Atlas Plastic Workers Strike for More Money

The Missourian caption under my photo on the front page August 29, 1966, read, “A line of pickets bearing signs proclaiming a strike against Atlas Plastics Corp. here march in front of the company offices on Broadview. The walkout began Saturday afternoon. From left, the men are Lawrence Hagan, Glen Grojean, Tom Gibbar, Joe Gockel, Mitchell Gill and Earl Rhodes. (Click on the photos to make them larger.)

Albert M. Spradling, the company’s attorney, said the union was asking for an across-the-board wage increase of nearly a dollar an hour plus additional fringe benefits. Atlas Production workers earned an average of $1.88 per hour, Spradling said.The company wanted to spread the increase over a three-year contract; the union was holding out for a one-year agreement.

Atlas was third Cape strike

A September 21, 1968, story said that a walkout of 200 employees had shut down the Atlas plant, the city’s third industrial strike in three months. The International Brotherhood of Electrical Workers Local went on strike July 29 at Davis Electric Co., and IBEW Local 1601 employees of Superior Electric struck Aug. 18. I wonder if these strikes were tied in with the parent and student protest at the Jackson Junior High School in 1964.

Six employees were arrested September 24, 1968, when they blocked a truck leaving the plant after being served a restraining order.




16 Replies to “Atlas Plastic Workers Strike for More Money”

  1. Now these guys look like strikers…and funny I don’t remember any of this. I guess social protest and making a buck was not too high on my radar on those days. In 1966 I was working at the Capaha Pool in summer and just out of high school and the world my world had not opened to this yet. I made $.75 an hour so those guys striking that were already making $1.88 an hour average probably had me wondering of their sanity! In those days making $100 a week was the holy gail of jobs and these guys were doing it!
    I remember my first real job in 1970 teaching in Memphis for $6,200 a year and I was in tall cotton. Of course I bought new Toyato Carolla for about $2,300 so that was okay. Making $1.88 and hour is okay if food is $10.00 a week and gas is $.25 a gallon.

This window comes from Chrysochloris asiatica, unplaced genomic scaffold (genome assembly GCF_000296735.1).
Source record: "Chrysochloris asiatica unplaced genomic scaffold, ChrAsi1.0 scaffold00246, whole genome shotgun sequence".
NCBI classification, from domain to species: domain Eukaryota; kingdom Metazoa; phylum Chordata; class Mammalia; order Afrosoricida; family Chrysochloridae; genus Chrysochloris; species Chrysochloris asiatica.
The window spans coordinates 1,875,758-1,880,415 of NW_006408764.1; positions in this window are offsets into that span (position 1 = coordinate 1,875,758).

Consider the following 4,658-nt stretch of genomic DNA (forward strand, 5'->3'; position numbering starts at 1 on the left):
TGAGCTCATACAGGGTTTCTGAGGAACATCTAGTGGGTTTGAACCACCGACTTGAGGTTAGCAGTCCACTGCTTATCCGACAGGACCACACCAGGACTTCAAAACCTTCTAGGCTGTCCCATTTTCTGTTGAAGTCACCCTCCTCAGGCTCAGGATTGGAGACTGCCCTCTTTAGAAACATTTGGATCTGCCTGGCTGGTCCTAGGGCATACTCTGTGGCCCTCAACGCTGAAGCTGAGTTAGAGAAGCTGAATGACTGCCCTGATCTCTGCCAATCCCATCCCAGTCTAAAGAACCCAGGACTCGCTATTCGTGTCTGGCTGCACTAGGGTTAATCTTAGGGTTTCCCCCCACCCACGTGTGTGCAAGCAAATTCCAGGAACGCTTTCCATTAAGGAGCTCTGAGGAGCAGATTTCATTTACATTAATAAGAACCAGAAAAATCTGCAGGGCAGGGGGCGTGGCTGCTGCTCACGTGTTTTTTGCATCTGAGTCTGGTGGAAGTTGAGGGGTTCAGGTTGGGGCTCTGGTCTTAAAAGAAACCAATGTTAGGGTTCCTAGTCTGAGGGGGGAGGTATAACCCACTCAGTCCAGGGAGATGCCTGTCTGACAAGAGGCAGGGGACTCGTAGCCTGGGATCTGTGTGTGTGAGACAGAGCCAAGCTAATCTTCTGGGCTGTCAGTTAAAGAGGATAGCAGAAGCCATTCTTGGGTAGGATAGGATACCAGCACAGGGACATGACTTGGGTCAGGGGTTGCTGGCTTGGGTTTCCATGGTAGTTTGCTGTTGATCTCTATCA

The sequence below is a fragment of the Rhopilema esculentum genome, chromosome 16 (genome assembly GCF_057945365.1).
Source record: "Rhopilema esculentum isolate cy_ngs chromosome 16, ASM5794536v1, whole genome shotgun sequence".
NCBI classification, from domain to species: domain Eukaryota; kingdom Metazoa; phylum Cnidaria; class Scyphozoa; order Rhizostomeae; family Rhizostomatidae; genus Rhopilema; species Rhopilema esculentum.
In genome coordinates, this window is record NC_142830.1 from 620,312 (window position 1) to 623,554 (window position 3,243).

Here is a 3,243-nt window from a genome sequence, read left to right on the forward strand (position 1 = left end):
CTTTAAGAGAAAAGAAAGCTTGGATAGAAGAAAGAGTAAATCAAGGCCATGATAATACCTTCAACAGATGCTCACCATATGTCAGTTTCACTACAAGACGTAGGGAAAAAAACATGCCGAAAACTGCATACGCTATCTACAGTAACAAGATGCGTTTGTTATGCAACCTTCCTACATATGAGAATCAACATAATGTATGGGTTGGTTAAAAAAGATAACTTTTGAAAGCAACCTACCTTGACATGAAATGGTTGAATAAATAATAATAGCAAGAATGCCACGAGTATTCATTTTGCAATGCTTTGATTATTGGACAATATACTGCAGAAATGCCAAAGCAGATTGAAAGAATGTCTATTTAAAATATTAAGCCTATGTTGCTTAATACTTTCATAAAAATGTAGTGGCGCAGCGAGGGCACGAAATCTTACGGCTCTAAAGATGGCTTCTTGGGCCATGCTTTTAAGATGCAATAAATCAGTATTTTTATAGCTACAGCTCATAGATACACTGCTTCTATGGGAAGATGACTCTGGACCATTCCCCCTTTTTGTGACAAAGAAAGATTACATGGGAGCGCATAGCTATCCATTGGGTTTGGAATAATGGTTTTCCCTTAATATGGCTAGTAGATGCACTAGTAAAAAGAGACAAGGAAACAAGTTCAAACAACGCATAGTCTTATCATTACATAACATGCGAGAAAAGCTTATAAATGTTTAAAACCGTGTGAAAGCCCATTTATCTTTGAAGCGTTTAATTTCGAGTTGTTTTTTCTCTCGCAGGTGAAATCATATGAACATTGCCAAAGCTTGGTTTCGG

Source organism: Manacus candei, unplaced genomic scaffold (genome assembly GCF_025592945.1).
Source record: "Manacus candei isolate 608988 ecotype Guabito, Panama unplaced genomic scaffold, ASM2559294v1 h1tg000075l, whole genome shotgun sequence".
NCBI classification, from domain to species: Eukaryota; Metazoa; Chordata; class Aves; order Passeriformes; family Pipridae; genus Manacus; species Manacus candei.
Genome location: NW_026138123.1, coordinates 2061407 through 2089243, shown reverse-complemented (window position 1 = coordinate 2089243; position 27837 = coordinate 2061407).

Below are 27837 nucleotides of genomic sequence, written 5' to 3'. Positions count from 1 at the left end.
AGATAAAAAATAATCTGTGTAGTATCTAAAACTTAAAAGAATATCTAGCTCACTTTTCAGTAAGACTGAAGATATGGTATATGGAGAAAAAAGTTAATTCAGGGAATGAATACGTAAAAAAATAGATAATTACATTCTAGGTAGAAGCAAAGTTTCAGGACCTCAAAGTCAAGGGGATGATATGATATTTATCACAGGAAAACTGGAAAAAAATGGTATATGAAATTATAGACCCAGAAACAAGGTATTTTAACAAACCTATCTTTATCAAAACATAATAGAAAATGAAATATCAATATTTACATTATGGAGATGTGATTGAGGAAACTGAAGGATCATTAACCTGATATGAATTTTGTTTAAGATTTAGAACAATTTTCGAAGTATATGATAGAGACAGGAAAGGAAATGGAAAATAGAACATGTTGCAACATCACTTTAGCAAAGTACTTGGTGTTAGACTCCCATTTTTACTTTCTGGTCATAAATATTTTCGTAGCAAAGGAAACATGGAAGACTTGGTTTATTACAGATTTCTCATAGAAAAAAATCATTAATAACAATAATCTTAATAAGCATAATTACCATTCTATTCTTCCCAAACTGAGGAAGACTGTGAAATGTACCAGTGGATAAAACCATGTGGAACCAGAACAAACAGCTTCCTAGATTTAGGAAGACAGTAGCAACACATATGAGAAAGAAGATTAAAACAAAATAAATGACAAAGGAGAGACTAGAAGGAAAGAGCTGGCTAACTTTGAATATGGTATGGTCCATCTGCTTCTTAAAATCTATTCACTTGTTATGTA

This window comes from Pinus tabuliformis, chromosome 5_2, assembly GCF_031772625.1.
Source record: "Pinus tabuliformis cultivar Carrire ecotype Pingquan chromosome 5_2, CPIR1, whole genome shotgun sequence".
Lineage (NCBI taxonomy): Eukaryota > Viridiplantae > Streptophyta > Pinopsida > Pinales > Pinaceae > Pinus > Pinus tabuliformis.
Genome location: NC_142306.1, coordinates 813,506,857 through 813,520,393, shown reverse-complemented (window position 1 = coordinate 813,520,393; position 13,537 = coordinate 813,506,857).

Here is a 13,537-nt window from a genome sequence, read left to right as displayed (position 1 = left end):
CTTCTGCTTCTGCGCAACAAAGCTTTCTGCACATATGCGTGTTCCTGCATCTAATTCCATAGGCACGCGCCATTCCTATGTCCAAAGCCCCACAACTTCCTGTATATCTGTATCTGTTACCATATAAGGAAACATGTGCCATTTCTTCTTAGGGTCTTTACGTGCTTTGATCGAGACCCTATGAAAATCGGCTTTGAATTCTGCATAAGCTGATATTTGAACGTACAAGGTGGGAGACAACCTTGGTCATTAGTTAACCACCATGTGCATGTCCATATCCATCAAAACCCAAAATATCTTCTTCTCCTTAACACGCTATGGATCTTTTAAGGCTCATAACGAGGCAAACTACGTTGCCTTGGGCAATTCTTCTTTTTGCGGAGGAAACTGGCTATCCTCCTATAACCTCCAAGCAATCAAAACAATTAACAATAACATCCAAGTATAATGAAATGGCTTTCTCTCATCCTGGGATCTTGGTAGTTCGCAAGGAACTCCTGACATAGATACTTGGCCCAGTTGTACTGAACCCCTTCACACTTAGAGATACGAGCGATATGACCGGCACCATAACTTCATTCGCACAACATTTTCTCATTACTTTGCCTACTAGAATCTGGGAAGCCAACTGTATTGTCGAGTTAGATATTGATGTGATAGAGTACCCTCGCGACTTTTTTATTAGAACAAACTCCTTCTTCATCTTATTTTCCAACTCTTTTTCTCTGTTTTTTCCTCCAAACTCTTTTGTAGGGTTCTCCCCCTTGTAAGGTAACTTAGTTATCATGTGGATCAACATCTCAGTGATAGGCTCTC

2. Dont recall Cape strikers either. Worked at Burger Chef for 85 cents an hour…woopee…then at Coca Cola for $1.00 – $1.20 an hour….big bucks. Later for Stokely Van Camp in Wisconsin. Started grunt work at $1.85 but made $2.20 when I got the forklift job.
    At AT&T I payed the C.W.A. union around $100.00 a month for the privilege of being a member and there was no choice. I always looked at unions as a bitter sweet pill.
    Terry, I’m sure you where in the N.E.A in Memphis

  3. if i am not mistaken,charlie harris owned or was part owner of altas plastics. they had another palnt in salton city is spartech?

  4. Mr. Harris had labor problems at some of his other companies as well. When the union representing the shop employees brought in their demands for increased everything at Harris Motor, he quipped, “I’d love to help you fella’s, but you no longer work for me.” And shut the dealership that his father had begun about 1914 down.

    Ken, are you going to also cover one of Cape’s nastiest strikes – at the Missourian?

  5. I remember when the Missourian workers tried to organize. It was early to mid 70’s. Harry would not have anything to do with it. The press workers changed all the press settings when they left work one day and walked out. Harry brought in a team of newspaper strike busters (I think from Memphis) to come in and recalibrate the press so they could get a paper out the next day. Needless to say there was no union and the whole press room lost there jobs except for one guy. Can’t remember his name

    1. Apparently there was little coverage of the event. Prior to the job action, the Missourian Building had large windows in the printing room from which locals could watch the paper printed. Mr. Naeter was so concerned that the picketers might try to damage the press, he had the openings bricked over which remains to this day – a lingering reminder of past labor strife.